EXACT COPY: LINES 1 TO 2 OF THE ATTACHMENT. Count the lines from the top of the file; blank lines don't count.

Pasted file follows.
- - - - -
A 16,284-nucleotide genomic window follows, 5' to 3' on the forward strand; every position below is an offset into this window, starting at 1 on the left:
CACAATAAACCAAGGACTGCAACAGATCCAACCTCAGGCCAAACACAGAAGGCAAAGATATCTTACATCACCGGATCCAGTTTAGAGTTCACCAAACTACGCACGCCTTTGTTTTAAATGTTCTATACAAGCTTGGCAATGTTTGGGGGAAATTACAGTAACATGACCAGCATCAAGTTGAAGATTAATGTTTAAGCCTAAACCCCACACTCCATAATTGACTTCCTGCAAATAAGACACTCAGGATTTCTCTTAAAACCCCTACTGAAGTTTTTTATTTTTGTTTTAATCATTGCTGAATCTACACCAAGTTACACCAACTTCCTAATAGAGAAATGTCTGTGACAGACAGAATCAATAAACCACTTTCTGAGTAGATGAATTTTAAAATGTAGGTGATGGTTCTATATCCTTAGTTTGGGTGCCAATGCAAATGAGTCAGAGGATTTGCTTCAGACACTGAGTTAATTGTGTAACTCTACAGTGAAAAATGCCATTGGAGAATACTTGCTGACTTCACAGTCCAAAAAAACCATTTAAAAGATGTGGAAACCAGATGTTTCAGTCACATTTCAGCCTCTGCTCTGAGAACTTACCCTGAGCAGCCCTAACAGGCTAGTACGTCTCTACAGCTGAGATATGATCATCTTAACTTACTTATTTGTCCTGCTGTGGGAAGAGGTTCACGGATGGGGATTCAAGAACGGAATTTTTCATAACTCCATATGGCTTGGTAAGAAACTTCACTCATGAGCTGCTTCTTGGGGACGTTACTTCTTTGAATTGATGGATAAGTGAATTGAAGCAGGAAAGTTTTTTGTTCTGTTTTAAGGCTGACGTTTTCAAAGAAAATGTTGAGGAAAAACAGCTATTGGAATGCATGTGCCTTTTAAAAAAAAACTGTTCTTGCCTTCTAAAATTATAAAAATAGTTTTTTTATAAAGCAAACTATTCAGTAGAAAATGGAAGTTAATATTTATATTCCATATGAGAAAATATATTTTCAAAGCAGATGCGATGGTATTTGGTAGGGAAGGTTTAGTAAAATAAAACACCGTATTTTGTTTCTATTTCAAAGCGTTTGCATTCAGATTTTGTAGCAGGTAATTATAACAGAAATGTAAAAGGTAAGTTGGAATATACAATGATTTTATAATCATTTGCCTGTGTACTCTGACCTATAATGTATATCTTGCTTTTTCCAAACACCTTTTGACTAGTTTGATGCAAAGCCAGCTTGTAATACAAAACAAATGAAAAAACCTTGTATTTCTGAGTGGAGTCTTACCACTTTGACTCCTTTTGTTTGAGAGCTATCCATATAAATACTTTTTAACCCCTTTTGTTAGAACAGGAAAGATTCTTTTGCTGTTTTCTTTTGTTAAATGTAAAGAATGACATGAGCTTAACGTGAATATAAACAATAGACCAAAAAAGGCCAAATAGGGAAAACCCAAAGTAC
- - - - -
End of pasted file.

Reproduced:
A 16,284-nucleotide genomic window follows, 5' to 3' on the forward strand; every position below is an offset into this window, starting at 1 on the left:
CACAATAAACCAAGGACTGCAACAGATCCAACCTCAGGCCAAACACAGAAGGCAAAGATATCTTACATCACCGGATCCAGTTTAGAGTTCACCAAACTACGCACGCCTTTGTTTTAAATGTTCTATACAAGCTTGGCAATGTTTGGGGGAAATTACAGTAACATGACCAGCATCAAGTTGAAGATTAATGTTTAAGCCTAAACCCCACACTCCATAATTGACTTCCTGCAAATAAGACACTCAGGATTTCTCTTAAAACCCCTACTGAAGTTTTTTATTTTTGTTTTAATCATTGCTGAATCTACACCAAGTTACACCAACTTCCTAATAGAGAAATGTCTGTGACAGACAGAATCAATAAACCACTTTCTGAGTAGATGAATTTTAAAATGTAGGTGATGGTTCTATATCCTTAGTTTGGGTGCCAATGCAAATGAGTCAGAGGATTTGCTTCAGACACTGAGTTAATTGTGTAACTCTACAGTGAAAAATGCCATTGGAGAATACTTGCTGACTTCACAGTCCAAAAAAACCATTTAAAAGATGTGGAAACCAGATGTTTCAGTCACATTTCAGCCTCTGCTCTGAGAACTTACCCTGAGCAGCCCTAACAGGCTAGTACGTCTCTACAGCTGAGATATGATCATCTTAACTTACTTATTTGTCCTGCTGTGGGAAGAGGTTCACGGATGGGGATTCAAGAACGGAATTTTTCATAACTCCATATGGCTTGGTAAGAAACTTCACTCATGAGCTGCTTCTTGGGGACGTTACTTCTTTGAATTGATGGATAAGTGAATTGAAGCAGGAAAGTTTTTTGTTCTGTTTTAAGGCTGACGTTTTCAAAGAAAATGTTGAGGAAAAACAGCTATTGGAATGCATGTGCCTTTTAAAAAAAAACTGTTCTTGCCTTCTAAAATTATAAAAATAGTTTTTTTATAAAGCAAACTATTCAGTAGAAAATGGAAGTTAATATTTATATTCCATATGAGAAAATATATTTTCAAAGCAGATGCGATGGTATTTGGTAGGGAAGGTTTAGTAAAATAAAACACCGTATTTTGTTTCTATTTCAAAGCGTTTGCATTCAGATTTTGTAGCAGGTAATTATAACAGAAATGTAAAAGGTAAGTTGGAATATACAATGATTTTATAATCATTTGCCTGTGTACTCTGACCTATAATGTATATCTTGCTTTTTCCAAACACCTTTTGACTAGTTTGATGCAAAGCCAGCTTGTAATACAAAACAAATGAAAAAACCTTGTATTTCTGAGTGGAGTCTTACCACTTTGACTCCTTTTGTTTGAGAGCTATCCATATAAATACTTTTTAACCCCTTTTGTTAGAACAGGAAAGATTCTTTTGCTGTTTTCTTTTGTTAAATGTAAAGAATGACATGAGCTTAACGTGAATATAAACAATAGACCAAAAAAGGCCAAATAGGGAAAACCCAAAGTAC